Yes, we have taken many cautionary steps to minimize the risk of COVID-19 exposure for our pregnant patients—including restricting visitors, requiring everyone to wear a mask (staff and patients), limiting the number of people in our waiting areas, and thoroughly disinfecting exam rooms between patients. We follow the updated CDC guidelines for healthcare facilities.
Each of our Labor & Delivery patients may have one support person of the mother’s choosing with them during their stay. No substitutions are allowed. Unfortunately, we cannot allow for any additional visitors at this time.
We are aware that pregnant women are at a higher risk of infections since pregnancy suppresses their immune system. Moreover, some illnesses can impact the fetus’s health, but the known risks of COVID-19 are not yet entirely clear. So far, there has been no evidence of vertical transmission of COVID-19 from the mother to the baby, so it is believed that the risk is minimal.
We advise to take the same precautions as everyone else, including handwashing, not touching your nose or face, and maintaining social distancing with people outside of your household.
Minimizing your risk of exposure is always a good safety measure. Consider designating someone else to run errands for you, such as grocery shopping for your family.
It is still essential that you attend your prenatal care visits. When leaving your home, we recommend wearing a mask and maintaining six feet from people who do not live with you. Always wash your hands thoroughly, especially after leaving the house. If you are feeling sick, feverish, have cough, unusual shortness of breath, muscles aches & chills, or recent decreased sense of smell or taste the few days or so before your appointment, please contact our office to determine if you should still be seen in person for your prenatal visit.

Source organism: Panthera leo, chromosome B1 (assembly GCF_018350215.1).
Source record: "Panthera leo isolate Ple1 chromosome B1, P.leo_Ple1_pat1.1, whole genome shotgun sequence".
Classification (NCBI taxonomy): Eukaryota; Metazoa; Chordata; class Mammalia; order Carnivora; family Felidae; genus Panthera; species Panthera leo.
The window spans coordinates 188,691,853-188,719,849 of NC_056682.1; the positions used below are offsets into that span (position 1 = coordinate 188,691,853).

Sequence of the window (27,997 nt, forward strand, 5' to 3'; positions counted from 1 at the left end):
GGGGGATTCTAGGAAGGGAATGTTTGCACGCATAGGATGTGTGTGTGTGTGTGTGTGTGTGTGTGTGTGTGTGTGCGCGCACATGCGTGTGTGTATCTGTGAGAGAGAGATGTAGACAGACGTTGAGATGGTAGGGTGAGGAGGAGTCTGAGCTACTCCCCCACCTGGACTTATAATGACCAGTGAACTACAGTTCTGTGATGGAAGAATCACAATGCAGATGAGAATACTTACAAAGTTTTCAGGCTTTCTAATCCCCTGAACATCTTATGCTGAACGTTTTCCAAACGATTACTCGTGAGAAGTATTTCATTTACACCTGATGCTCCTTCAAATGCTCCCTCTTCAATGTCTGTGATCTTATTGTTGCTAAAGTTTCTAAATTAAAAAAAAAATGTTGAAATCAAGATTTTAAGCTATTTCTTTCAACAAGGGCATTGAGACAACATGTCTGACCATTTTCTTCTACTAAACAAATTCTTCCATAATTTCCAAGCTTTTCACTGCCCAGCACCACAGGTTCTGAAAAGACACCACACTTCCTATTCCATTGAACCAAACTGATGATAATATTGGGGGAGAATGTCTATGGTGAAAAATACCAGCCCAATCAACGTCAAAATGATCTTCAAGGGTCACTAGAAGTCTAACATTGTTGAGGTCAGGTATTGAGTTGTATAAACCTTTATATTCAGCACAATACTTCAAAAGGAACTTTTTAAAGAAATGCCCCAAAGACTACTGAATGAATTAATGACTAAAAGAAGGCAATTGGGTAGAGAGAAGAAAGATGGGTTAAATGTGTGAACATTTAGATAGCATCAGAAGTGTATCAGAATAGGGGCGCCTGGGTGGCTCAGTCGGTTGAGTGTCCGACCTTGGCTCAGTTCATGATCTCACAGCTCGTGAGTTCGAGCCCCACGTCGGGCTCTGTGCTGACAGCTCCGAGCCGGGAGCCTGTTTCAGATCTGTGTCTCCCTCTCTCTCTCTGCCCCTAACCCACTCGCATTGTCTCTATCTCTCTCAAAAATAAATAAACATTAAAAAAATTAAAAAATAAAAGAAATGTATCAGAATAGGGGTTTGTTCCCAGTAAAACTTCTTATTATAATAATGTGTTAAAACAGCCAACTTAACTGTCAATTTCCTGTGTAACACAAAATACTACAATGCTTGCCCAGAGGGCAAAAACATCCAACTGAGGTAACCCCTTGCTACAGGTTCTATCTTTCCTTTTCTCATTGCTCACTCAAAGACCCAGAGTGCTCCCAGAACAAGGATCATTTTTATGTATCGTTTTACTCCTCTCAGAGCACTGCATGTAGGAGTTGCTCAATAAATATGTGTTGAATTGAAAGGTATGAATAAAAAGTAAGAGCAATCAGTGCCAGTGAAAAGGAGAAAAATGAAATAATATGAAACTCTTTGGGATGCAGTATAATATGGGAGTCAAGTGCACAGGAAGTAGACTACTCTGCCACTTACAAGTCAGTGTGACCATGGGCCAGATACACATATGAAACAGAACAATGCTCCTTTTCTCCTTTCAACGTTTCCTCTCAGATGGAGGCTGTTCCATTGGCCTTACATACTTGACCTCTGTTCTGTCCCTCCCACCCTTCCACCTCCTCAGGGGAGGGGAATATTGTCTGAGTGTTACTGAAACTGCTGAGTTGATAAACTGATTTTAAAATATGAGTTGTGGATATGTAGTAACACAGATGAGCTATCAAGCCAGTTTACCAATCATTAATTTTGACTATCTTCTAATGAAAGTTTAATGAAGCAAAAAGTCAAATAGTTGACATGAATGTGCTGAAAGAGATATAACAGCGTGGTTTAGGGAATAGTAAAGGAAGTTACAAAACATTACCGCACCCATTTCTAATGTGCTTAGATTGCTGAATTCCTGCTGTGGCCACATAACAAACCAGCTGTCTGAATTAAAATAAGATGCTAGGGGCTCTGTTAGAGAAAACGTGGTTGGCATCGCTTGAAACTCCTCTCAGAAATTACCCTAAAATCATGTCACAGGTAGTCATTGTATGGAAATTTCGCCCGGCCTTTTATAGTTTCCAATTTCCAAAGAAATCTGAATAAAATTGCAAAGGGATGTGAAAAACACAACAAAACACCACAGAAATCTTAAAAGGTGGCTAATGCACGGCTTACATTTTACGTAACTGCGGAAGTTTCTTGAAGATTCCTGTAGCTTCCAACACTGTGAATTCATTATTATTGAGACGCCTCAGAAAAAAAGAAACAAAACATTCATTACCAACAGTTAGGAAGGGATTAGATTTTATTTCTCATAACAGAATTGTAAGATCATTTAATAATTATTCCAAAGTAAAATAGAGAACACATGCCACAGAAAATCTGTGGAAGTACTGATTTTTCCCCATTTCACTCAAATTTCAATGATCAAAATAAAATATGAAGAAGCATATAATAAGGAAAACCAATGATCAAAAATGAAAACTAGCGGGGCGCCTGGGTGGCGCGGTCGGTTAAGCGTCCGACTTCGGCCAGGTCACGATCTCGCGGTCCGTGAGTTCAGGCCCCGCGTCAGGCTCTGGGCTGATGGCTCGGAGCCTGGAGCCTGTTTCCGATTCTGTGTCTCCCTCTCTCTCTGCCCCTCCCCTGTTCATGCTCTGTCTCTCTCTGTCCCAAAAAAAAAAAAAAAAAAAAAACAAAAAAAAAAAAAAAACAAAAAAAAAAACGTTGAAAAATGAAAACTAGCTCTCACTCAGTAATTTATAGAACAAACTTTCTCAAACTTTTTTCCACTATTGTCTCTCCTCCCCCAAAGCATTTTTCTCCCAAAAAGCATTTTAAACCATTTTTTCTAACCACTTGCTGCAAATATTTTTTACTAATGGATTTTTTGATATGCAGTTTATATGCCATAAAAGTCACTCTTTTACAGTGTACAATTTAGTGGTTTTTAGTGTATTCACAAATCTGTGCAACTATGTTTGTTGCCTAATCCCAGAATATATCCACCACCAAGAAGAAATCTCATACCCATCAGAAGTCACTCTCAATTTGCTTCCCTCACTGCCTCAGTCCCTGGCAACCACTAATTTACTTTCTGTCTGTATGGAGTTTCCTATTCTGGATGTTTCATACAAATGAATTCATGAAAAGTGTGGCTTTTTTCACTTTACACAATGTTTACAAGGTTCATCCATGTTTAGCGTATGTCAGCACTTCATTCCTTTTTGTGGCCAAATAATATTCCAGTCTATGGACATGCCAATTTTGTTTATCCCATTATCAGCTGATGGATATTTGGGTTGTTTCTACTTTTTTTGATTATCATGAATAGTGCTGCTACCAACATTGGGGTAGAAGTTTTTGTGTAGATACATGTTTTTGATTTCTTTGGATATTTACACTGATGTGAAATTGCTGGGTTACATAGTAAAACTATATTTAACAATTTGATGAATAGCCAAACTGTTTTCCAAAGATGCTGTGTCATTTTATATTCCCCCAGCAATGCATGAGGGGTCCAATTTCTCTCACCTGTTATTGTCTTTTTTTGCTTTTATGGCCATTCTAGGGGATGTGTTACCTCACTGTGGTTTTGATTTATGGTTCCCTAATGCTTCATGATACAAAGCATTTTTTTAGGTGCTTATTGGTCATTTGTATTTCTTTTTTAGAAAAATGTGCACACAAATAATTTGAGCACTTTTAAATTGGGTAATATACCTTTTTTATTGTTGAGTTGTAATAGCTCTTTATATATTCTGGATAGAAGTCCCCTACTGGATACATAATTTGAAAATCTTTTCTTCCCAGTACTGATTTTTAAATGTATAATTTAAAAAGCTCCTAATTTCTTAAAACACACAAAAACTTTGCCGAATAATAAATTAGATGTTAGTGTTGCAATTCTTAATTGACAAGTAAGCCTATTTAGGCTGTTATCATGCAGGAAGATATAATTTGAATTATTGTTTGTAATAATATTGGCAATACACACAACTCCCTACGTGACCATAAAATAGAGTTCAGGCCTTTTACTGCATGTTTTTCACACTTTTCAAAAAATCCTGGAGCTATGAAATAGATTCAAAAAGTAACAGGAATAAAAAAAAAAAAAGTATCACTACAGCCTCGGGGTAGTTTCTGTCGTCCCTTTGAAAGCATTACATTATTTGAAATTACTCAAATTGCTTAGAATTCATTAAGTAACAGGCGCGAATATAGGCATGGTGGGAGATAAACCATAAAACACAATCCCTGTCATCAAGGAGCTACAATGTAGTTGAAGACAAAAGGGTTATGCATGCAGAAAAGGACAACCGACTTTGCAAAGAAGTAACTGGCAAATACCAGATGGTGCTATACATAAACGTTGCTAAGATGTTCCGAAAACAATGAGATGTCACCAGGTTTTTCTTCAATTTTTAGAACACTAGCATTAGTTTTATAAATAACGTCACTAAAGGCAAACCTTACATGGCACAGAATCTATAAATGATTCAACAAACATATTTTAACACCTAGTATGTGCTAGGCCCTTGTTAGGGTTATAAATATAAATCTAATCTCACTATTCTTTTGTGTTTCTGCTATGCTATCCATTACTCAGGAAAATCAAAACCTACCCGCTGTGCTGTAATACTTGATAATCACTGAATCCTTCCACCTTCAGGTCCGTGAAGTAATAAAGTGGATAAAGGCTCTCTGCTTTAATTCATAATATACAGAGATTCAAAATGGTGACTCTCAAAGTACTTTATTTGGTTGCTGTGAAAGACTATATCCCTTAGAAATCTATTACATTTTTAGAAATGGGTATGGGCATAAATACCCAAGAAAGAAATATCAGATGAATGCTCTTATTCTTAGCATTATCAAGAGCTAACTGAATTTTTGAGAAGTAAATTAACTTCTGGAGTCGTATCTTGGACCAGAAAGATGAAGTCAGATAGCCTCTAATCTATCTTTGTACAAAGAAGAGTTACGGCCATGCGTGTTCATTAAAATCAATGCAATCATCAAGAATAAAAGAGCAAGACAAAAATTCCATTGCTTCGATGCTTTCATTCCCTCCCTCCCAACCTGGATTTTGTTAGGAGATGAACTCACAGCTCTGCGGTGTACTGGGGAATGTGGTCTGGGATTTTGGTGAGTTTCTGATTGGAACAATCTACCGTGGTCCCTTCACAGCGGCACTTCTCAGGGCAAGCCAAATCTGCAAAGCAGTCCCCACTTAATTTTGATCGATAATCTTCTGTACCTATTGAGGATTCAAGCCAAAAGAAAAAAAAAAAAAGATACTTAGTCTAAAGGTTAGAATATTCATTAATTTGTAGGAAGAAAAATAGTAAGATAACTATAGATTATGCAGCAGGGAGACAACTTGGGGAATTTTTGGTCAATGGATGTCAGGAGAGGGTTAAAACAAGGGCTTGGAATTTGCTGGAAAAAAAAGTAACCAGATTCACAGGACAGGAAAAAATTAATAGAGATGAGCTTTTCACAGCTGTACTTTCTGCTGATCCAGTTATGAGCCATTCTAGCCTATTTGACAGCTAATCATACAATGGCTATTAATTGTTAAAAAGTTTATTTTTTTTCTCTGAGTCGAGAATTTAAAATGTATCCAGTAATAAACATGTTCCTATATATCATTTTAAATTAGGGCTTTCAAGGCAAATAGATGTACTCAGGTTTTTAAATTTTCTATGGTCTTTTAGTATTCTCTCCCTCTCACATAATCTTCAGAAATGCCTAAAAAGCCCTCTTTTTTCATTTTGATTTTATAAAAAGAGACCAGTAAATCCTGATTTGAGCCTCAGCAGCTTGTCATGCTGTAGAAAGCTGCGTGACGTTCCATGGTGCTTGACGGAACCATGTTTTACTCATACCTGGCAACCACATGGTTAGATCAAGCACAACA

It is recommended to have no visitors in your home to minimize the risk of outside exposure. Moreover, there are many other ways to connect with friends and family who want to celebrate the arrival of your new baby. You could use FaceTime or join in a meeting forum like Zoom or Google Hangouts. If you’d like to learn more about recommended precautions, click here for the latest CDC pregnancy & breastfeeding guidelines.
As far as we know, the consensus from cases in the United States and abroad have suggested there is no vertical transmission from a pregnant woman that has COVID-19 to the baby.
Summertime is almost here. Take advantage of the warm, beautiful weather and go for a walk outside. You could also do prenatal yoga exercises while at home. If exercise is not your thing, use your extra time to enjoy a good book or connect with family and friends online.
If you’re experiencing more anxiety than usual, talk to your local provider—finding answers to your questions from a trusted and reliable source can help alleviate fear.
Yes, it is still ok to breastfeed. From what we know so far, COVID-19 cannot be transmitted through the breastmilk. We also recommend that you notify your provider if you have any symptoms. To schedule an appointment, call (404) 255-0621.
Pregnancy is a high-risk category. Notify your provider immediately if you have fatigue, fever and/or cough, or difficulty breathing—get tested to find out if you have the virus as soon as possible.
In an effort to keep other patients safe from potential exposure, please do not come to the office if you think you may have COVID-19.
Healthcare workers who are pregnant should take the same precautions as everyone else, including handwashing, not touching your nose or face, and practicing social distancing. Additionally, they should be wearing gloves and a surgical mask when interacting with patients. Lastly, they should not work outside of the home for the last two anticipated weeks of pregnancy.
It’s ok to have sex with your partner or spouse that lives with you. It is recommended that you should avoid close contact, which includes sex or kissing, with anyone outside of your home. COVID-19 has not yet been found in semen or vaginal fluid, but it is spread by close contact.
We will likely see a lot of babies in 9 months, so you won’t be alone! If you get pregnant, we recommend avoiding contact with sick people and anyone who has been exposed to the virus.
If you have underlying conditions such as diabetes or hypertension, we would like to establish care with you soon so that any medications you are currently taking can be reviewed and/or updated.
Call (404) 255-0621 to speak with one of our nurses about your pregnancy and schedule your appointment with us.